Reworking the chips to be on a modern process node wouldn't even come close to adding $5-10k to the cost.
>they don't mention that it's 16nm replacement would probably run $10-$20
No moving to a newer node doesn't make a chip 20-40x more expensive. Historically, actually, it's the other way around. Newer nodes are substantially cheaper on a per transistor basis.
Just wondering as someone who knows nothing about computer chips in vehicles, why are there so many? Is it for redundancy? Why can't they use one modern chip like a modern PC that's powerful and capable of controlling everything? Am I completely out of place?
> Just wondering as someone who knows nothing about computer chips in vehicles, why are there so many?
Think of how many electronic gismos you have in your car. Then think of all the car parts you used to think of as giant chunks of metal, and understand they've been replaced by computers. And then remember all the little sensors and stuff tacked on all over your car. Those all need to talk back to a computer.
> Why can't they use one modern chip like a modern PC that's powerful and capable of controlling everything.
They do have a big central computer, called the ECU or ECM. But do you really want the computer that controls your engine to also Bluetooth connection to your cell phone? Systems are separated to have redundancies, reduce costs, and simplify designs. You don't one a single computer processing data from thousands of different inputs in nanoseconds. You want to spread that processing out to cheap chips and only send back to the ECU when needed. Or close them from the other systems when possible (Window controls).
Think of it like streets. If all connect into one road in a downtown city, there is going to be a lot of traffic there. (One computer). However, if you build many roads, all over the place, you only have to go to downtown when you need to. Sometimes you can stay in your neighborhood. Some roads might not be connected to downtown, but you can still go to the store. Some roads might even completely bypass downtown.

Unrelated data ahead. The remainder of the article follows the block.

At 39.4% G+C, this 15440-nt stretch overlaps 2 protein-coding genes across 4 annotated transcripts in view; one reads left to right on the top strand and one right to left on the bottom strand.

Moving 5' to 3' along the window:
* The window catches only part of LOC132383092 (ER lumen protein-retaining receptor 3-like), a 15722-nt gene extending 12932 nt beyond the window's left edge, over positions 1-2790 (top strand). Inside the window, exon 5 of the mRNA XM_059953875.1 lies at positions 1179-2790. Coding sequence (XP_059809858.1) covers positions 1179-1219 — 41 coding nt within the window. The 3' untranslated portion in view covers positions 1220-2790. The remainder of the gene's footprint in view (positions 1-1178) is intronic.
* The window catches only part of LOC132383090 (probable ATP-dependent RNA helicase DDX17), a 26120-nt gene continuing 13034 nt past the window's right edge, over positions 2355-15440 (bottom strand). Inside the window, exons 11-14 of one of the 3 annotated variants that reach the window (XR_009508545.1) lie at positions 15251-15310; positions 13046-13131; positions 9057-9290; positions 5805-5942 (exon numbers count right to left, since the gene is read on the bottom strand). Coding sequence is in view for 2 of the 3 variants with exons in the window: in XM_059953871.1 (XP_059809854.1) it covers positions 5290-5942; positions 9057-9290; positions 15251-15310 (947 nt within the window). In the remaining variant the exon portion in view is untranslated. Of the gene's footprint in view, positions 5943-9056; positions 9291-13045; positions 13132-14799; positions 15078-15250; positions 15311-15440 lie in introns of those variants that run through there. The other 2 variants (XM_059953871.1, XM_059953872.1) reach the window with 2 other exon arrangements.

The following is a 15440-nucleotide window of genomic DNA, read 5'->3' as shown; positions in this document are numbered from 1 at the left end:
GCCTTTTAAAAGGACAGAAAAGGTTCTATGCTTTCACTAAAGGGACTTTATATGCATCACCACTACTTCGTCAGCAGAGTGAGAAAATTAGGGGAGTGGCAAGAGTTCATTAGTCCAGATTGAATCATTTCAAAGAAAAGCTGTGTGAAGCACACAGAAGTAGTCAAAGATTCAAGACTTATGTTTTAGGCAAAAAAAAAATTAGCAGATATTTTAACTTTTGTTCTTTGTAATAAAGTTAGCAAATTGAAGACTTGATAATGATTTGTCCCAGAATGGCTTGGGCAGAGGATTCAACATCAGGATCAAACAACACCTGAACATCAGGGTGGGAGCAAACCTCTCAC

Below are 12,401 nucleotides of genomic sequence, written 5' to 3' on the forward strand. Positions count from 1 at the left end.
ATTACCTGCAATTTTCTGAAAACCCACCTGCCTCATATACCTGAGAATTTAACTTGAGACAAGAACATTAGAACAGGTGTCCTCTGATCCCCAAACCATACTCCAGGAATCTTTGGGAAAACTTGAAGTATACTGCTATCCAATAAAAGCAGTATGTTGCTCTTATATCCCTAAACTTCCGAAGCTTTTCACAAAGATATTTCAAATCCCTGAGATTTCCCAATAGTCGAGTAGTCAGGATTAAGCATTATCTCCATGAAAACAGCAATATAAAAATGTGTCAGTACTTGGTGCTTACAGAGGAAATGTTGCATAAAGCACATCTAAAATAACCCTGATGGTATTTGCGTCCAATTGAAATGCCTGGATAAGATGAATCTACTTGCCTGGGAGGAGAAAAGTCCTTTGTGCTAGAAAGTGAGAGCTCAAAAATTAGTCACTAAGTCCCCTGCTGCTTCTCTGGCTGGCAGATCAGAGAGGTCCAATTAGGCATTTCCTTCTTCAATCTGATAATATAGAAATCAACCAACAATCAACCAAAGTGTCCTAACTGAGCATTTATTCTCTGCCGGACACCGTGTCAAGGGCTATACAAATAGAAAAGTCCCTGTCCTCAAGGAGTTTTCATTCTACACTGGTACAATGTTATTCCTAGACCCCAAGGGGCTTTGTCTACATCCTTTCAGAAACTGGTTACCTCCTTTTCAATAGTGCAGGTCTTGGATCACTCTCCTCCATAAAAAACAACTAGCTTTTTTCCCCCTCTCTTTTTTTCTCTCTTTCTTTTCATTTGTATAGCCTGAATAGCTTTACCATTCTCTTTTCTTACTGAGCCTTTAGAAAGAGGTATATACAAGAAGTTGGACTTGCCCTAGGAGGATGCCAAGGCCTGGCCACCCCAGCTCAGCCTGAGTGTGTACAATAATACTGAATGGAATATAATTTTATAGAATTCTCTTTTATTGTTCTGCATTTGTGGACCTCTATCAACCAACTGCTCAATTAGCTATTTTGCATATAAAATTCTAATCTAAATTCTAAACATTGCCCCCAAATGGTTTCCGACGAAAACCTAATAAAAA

Hopefully that makes sense.
> Am I completely out of place?
You're thinking in terms as a single computing device (computer, cellphone, game console).
We're talking about an embedded machine made up of a lot of computing devices.
But even so, did you know your personal computer has many different computer chips on it already. Motherboard chip sets, gpus, sata controllers, audio chips, bios chips, networking chips, bluetooth chips, wifi chips, etc. Last 20 years or so, they've been working some of these into the CPU, but you still have a good number of chips in your computer, most of them probably taped out on outdated nodes.
I would almost say the BCM (body control module) is more of the central one where the PCM/ECM are usually just engine or sometimes engine & trans (most modern vehicles have a separate TCM though) and everything powertrain related goes through them. The BCM ties that and everything else together.
[Here's a diagram of the modules and their communication lines on our Pacifica Hybrid as an example.](https://i.imgur.com/LPONYoY.png) It's crazy how many computers really are in modern vehicles, although this might be an extreme example.
the other person gave a good enough overview of why you would want a lot of distributed chips but your intuition isn’t off base either. Increasing integration into a single chip, putting systems on a chip (SoC) is something that is happening too. Tesla famously has a twin chip SoC that integrates a ton of functions, and uses the two chip format for redundancy.
Being that other person. I will add to your comments, that in an electric car there is probably (i'm not entirely sure) less stuff to monitor with the propulsion systems. (Motors/batteries) than in a modern emissions regulated ICE vehicle.
Less inputs means you can simplify the system (and lower costs) as a whole by building the functionality into single complex computer. We already see this in PC as I mentioned previously. North bridge, SATA controllers, GPU chips etc have all been designed into the CPU on most modern PCs.
Back to the road analogy, Tesla only needs 10 lanes to run everything through downtown. ICE would need 50 Lanes. And that would be too costly make room to widen the streets to do that.
Note, this is not to say Tesla only has 1 computer system. If I am not mistaken, they still split things out to different computer systems as needed. I don't follow them closely enough to say for sure.
In theory yes, EVs have less to manage compared to modern ICE systems. But Tesla in particular kinda tosses this advantage away with their self driving thing that connects all kinds of sensors and functions. Yes, they too aren’t at the total SoC stage of everything on a single chip yet but I would be very surprised if their main computer has less interconnects than say an advanced ICE car main ECU.